Trade negotiations

Open Up TTIP or Risk Backlash

Demonstration gegen TTIP und Ceta
Anti-TTIP protests have attracted thousands of Germans.
  • Why it matters

    Why it matters

    National parliamentarians have played a key role in holding to account the Transatlantic Trade and Investment Partnership negotiations and their support could make or break it.

  • Facts


    • The TTIP deal will see tariffs lowered, regulations standardized and investment simplified.
    • The deal has been roundly criticized by consumer groups who fear a lowering of food hygiene standards and other effects.
    • Details of the sensitive negotiations recently leaked out, causing the European Commission to limit access.
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Germans are not merely skeptical about the Transatlantic Trade and Investment Partnership, the proposed free trade deal between the European Union and United States. They are hostile to it.

That has been evident over and over again in opinion polls and demonstrations against TTIP. On October 10, at least 150,000 people protested in Berlin against the deal which they fear will lower food and trade standards and hand too much power to large corporations.

Such hostility does not provide conducive conditions for bringing the treaty, which has been negotiated for more than two years, to a positive conclusion.

The secrecy surrounding the negotiation papers further adds to the public’s wariness of the deal, and plays into the hands of those spreading conspiracy theories. Following pressure from non-governmental organizations, the European Commission did allow German parliamentarians to view the discussion papers on a secure server. But after numerous documents were leaked, the EU Commission took this privilege away.

The negotiating documents can now only be seen in Germany by certain ministry officials in a reading room at the U.S. Embassy.

Acceptance of TTIP can only grow when the people and their representatives in the Bundestag are well informed.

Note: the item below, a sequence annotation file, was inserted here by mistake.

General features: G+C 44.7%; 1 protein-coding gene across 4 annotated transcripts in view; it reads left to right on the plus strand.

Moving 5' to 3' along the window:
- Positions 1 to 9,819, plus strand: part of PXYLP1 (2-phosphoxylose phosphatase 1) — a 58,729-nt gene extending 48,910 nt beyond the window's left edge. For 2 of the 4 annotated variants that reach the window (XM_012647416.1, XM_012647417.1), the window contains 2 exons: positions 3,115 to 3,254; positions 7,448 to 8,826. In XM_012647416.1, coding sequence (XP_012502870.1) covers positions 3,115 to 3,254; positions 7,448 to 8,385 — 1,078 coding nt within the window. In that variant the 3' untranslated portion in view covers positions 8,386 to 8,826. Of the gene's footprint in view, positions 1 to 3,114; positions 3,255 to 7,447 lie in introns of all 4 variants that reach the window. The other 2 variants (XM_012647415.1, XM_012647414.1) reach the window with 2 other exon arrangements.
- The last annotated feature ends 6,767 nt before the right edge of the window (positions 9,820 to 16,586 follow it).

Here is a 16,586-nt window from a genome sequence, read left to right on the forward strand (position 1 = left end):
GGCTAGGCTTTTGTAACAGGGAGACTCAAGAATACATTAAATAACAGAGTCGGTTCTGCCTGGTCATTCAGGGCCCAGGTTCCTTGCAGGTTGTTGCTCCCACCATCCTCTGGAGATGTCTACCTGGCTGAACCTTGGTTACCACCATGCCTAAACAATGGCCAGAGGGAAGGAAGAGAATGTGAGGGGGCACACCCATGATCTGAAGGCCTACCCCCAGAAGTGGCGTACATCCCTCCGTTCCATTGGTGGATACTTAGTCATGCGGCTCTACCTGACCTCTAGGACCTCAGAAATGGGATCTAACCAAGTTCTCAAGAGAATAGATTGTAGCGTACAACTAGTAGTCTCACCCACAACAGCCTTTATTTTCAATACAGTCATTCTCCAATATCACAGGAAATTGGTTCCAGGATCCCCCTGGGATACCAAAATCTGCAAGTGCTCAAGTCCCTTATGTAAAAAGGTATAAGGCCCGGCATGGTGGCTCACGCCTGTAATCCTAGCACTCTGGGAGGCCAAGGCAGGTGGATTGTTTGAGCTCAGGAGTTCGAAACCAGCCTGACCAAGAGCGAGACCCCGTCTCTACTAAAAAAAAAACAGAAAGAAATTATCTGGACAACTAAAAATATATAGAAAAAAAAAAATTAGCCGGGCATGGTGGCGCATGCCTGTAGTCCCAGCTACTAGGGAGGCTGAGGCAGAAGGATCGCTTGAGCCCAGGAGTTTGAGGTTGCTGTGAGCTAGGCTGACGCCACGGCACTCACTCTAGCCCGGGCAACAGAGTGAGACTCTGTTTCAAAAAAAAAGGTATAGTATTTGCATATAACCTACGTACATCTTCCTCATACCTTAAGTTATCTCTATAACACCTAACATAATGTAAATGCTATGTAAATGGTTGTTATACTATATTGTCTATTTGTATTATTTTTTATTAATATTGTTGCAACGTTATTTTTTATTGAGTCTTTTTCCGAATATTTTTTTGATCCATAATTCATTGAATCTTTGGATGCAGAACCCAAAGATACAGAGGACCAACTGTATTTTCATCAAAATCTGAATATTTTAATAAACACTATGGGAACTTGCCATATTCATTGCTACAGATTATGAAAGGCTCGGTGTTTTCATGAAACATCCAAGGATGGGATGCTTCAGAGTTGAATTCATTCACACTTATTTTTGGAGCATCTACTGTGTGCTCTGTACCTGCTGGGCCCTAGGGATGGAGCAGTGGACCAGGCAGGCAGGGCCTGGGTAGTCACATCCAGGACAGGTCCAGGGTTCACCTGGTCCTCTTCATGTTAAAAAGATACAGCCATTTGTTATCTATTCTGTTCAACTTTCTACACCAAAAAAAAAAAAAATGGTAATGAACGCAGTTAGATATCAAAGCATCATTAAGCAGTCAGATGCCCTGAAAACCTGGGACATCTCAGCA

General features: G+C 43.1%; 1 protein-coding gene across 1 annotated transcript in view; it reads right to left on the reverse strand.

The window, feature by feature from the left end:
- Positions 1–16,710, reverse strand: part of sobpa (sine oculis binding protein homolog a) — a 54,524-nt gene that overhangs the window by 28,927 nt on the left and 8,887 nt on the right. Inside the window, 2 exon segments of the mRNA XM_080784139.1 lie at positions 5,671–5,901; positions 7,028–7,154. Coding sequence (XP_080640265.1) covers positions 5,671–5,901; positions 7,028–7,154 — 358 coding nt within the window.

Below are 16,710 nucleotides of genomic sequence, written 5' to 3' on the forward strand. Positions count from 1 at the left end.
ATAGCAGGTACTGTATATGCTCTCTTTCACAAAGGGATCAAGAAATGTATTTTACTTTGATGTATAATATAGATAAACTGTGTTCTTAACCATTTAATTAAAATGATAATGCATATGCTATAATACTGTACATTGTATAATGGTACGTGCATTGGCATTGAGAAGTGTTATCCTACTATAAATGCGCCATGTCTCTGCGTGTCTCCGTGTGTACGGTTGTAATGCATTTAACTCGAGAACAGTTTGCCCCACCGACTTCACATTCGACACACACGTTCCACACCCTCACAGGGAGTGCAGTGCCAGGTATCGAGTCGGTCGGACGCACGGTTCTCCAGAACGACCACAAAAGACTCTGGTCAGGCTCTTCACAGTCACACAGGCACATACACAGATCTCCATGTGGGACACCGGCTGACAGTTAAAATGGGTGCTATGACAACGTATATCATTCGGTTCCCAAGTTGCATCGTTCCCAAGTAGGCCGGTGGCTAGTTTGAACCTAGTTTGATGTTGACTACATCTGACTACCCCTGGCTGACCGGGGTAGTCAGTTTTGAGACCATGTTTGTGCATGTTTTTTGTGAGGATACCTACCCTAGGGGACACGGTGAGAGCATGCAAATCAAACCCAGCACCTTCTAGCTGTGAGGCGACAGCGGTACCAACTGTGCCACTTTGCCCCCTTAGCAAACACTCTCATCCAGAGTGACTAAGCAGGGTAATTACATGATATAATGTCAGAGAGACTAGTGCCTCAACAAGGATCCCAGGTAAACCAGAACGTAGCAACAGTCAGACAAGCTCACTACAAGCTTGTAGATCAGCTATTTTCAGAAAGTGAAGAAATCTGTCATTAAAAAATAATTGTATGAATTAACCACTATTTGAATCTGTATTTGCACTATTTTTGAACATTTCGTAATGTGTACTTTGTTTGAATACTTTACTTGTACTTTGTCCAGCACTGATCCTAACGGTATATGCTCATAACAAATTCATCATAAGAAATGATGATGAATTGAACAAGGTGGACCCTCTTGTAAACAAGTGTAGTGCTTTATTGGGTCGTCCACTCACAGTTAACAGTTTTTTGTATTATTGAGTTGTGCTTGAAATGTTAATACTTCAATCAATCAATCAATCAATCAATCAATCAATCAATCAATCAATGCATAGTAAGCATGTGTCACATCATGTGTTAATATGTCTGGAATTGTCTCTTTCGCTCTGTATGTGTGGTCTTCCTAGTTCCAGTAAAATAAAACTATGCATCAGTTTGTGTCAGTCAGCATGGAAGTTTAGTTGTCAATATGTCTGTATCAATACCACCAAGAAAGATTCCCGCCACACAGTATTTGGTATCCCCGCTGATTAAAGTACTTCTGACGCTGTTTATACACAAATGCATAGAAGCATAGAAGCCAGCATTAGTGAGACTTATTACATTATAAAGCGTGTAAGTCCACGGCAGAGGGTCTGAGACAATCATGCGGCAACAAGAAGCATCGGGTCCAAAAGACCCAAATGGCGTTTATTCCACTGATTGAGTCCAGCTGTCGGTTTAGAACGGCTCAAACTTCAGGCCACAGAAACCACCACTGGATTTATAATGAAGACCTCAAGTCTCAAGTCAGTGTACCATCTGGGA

Norbert Lammert, the president of the German parliament, the Bundestag, has been fighting for weeks for his members to regain access. After meeting with the President of the European Commission, Jean-Claude Juncker, in September, Mr. Lammert thought he had a deal. But nothing came of it.

In light of the constantly growing opposition to TTIP among the German population, it is right that Mr. Lammert is now, as a last resort, threatening the breakdown of the negotiations if lawmakers and the government don’t get more access to the documents.

The behavior of the Commission is completely incomprehensible in light of the tense situation in Germany. It fears that if the lawmakers get access to the documents there will be more leaks. That could happen. But it would not be the worst thing to happen.

The worst thing would be for the population to continue opposing TTIP, because then even the biggest proponents of free trade in the Bundestag would be compelled to vote against the agreement.

There is enormous interest in the TTIP negotiations in Germany. It is good news that so many people are interested in a trade agreement. The problem is the complexity of the negotiations. The people are getting upset over things that have long since been off the table, or they’re over-interpreting other passages.

Acceptance of TTIP can therefore only grow when the people and their representatives in the Bundestag are well informed.

The Commission should take Mr. Lammert’s ultimatum seriously and work with the Americans to make sure there is more transparency.


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